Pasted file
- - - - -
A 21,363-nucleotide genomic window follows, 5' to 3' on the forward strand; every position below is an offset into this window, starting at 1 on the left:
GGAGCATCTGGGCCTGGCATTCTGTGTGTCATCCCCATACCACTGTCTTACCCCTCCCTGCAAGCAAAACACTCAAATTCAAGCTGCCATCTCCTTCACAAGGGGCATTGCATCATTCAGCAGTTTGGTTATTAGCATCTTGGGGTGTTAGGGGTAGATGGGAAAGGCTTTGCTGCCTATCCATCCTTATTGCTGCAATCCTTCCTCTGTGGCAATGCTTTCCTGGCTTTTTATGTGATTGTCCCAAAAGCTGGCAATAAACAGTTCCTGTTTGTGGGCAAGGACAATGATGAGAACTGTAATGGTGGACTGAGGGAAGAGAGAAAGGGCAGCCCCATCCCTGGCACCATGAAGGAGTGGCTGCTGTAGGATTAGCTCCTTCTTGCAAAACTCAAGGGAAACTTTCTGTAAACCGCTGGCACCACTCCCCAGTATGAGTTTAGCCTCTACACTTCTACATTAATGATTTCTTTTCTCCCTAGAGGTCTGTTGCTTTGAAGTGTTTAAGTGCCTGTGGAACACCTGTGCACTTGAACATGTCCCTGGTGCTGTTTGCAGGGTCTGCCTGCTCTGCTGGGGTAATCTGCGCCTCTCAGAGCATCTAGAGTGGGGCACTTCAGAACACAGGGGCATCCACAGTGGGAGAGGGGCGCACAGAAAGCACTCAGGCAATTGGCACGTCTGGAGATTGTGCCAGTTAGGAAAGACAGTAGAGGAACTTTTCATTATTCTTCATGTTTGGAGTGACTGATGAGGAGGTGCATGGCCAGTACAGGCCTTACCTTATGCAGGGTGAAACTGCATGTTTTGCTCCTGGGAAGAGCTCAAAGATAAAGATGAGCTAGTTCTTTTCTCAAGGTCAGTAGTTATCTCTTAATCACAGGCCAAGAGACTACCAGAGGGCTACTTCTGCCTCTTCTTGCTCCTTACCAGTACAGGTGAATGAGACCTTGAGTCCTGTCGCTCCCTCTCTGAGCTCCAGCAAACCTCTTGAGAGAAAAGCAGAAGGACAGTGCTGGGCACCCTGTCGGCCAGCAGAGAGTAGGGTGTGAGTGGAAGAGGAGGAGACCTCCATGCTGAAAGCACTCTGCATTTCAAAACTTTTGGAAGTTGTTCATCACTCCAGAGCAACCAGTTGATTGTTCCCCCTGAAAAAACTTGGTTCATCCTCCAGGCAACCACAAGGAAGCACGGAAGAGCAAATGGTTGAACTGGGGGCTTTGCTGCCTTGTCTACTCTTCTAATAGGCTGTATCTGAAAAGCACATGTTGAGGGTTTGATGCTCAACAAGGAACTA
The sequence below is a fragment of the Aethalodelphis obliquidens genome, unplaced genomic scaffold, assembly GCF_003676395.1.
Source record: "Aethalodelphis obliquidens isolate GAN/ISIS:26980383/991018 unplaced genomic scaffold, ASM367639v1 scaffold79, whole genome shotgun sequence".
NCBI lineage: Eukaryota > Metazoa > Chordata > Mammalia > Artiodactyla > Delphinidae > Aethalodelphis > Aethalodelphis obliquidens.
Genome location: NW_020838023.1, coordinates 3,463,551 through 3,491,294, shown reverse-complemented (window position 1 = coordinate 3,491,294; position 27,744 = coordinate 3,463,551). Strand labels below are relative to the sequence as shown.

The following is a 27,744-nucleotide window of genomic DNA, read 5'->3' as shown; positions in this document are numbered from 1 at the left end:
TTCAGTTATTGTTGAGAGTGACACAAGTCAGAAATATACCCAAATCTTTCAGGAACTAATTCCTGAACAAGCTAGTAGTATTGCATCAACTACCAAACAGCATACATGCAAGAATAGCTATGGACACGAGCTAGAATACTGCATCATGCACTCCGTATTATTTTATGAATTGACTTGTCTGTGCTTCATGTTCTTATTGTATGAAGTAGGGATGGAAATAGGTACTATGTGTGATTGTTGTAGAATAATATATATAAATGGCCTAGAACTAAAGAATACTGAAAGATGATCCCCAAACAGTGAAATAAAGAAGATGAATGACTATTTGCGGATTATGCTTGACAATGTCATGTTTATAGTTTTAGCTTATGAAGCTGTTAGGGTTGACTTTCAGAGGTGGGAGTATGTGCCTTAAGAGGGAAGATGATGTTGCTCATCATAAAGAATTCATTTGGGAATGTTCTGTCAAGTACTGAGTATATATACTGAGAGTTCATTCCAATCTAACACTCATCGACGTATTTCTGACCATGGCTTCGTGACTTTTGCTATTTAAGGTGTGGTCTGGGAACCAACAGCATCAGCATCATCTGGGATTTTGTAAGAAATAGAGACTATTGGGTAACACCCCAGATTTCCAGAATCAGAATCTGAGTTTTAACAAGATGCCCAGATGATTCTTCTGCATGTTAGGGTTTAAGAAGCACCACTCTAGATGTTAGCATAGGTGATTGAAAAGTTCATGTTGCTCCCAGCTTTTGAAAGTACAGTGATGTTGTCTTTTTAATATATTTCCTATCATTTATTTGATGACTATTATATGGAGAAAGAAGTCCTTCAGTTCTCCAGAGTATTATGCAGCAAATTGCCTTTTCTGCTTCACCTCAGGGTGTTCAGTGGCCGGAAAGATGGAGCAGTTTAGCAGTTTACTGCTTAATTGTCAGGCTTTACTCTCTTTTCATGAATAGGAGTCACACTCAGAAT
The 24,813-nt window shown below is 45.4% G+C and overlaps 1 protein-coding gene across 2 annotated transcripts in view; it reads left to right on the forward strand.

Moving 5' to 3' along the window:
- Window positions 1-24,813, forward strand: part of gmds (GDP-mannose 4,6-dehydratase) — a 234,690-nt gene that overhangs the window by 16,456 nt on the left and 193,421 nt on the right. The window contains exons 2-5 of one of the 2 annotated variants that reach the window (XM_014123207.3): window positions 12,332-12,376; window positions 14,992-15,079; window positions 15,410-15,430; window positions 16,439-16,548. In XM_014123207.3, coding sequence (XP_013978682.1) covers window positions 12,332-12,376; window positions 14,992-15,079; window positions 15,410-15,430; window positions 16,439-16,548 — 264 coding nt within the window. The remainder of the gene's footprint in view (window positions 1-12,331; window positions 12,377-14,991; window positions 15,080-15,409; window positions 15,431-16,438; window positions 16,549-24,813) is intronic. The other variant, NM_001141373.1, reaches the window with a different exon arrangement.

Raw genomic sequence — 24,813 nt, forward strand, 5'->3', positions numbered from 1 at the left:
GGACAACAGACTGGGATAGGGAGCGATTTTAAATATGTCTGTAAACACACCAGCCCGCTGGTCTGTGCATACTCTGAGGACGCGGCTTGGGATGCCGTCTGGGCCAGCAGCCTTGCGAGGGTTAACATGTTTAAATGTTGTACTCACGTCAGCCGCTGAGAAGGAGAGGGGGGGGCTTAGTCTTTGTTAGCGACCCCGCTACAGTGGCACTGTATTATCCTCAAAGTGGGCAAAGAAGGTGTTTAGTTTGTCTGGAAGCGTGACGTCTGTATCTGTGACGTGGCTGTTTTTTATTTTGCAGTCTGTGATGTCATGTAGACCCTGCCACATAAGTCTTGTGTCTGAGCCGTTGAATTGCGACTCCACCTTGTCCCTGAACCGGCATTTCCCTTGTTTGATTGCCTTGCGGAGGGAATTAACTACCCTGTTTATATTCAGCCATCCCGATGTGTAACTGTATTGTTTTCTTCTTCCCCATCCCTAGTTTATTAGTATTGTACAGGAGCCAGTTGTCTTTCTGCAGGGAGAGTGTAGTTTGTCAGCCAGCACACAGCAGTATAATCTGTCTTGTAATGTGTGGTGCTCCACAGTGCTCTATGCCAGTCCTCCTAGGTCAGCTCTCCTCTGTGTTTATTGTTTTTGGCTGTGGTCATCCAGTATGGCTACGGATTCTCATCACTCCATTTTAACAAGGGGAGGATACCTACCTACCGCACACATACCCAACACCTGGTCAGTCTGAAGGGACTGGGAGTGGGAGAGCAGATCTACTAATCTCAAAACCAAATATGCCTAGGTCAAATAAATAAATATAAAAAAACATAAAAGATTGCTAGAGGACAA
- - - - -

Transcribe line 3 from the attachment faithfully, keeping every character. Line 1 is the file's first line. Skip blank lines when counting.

The sequence below is a fragment of the Aethalodelphis obliquidens genome, unplaced genomic scaffold, assembly GCF_003676395.1.